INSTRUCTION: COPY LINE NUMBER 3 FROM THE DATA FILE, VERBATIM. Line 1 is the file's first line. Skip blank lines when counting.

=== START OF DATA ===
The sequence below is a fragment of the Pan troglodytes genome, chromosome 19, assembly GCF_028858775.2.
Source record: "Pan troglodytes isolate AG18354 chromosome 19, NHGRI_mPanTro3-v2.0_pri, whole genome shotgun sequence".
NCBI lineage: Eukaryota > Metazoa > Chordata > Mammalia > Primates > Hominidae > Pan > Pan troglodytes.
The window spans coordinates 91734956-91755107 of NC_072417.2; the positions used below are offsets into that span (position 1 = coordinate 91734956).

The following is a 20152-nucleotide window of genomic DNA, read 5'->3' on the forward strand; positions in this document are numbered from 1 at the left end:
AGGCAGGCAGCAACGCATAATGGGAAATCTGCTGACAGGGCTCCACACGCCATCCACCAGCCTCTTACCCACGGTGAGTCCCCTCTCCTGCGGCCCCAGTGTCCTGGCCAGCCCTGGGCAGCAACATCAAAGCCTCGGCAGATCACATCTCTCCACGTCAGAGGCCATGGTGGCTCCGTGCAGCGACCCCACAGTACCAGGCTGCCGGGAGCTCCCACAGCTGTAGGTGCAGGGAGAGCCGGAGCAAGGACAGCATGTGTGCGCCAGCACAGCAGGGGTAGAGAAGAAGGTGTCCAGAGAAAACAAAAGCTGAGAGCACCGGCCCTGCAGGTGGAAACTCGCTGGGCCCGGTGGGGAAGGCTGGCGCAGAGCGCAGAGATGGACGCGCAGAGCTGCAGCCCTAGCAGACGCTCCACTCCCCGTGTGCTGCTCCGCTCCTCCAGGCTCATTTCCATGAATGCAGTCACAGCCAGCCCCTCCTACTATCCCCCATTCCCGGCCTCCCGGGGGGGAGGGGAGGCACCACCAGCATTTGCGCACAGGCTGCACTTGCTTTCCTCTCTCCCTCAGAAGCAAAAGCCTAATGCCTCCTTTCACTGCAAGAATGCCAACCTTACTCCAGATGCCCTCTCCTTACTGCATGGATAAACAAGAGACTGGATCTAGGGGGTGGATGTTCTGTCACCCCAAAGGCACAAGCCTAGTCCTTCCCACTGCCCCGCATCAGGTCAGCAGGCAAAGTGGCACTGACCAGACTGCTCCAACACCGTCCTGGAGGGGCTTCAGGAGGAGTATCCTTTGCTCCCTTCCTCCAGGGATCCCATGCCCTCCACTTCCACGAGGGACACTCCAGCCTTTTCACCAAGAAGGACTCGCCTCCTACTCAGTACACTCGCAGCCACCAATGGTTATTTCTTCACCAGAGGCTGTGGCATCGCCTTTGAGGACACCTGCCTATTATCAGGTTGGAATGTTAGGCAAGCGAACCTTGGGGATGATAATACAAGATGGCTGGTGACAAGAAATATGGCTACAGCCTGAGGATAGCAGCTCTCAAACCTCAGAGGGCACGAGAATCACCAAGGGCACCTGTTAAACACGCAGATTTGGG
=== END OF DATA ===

NCBI lineage: Eukaryota > Metazoa > Chordata > Mammalia > Primates > Hominidae > Pan > Pan troglodytes.